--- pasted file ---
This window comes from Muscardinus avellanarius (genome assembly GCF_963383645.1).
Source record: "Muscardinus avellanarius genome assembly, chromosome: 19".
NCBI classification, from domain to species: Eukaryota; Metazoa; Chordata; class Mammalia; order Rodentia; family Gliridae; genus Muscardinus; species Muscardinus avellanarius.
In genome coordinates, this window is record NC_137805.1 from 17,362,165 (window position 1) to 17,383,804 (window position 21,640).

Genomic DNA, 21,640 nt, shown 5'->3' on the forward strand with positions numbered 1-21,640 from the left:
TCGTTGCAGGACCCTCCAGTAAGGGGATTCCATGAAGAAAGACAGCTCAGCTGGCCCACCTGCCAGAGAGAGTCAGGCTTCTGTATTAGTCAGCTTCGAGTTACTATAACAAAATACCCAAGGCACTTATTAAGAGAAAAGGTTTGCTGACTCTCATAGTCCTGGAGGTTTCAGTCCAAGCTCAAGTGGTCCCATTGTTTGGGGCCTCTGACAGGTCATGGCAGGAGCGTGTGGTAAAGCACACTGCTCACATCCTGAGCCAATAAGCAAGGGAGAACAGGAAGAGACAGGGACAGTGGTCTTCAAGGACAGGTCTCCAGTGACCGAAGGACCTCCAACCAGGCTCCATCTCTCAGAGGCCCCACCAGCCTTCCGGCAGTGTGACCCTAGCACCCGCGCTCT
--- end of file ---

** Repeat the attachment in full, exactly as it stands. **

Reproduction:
This window comes from Muscardinus avellanarius (genome assembly GCF_963383645.1).
Source record: "Muscardinus avellanarius genome assembly, chromosome: 19".
NCBI classification, from domain to species: Eukaryota; Metazoa; Chordata; class Mammalia; order Rodentia; family Gliridae; genus Muscardinus; species Muscardinus avellanarius.
In genome coordinates, this window is record NC_137805.1 from 17,362,165 (window position 1) to 17,383,804 (window position 21,640).

Genomic DNA, 21,640 nt, shown 5'->3' on the forward strand with positions numbered 1-21,640 from the left:
TCGTTGCAGGACCCTCCAGTAAGGGGATTCCATGAAGAAAGACAGCTCAGCTGGCCCACCTGCCAGAGAGAGTCAGGCTTCTGTATTAGTCAGCTTCGAGTTACTATAACAAAATACCCAAGGCACTTATTAAGAGAAAAGGTTTGCTGACTCTCATAGTCCTGGAGGTTTCAGTCCAAGCTCAAGTGGTCCCATTGTTTGGGGCCTCTGACAGGTCATGGCAGGAGCGTGTGGTAAAGCACACTGCTCACATCCTGAGCCAATAAGCAAGGGAGAACAGGAAGAGACAGGGACAGTGGTCTTCAAGGACAGGTCTCCAGTGACCGAAGGACCTCCAACCAGGCTCCATCTCTCAGAGGCCCCACCAGCCTTCCGGCAGTGTGACCCTAGCACCCGCGCTCT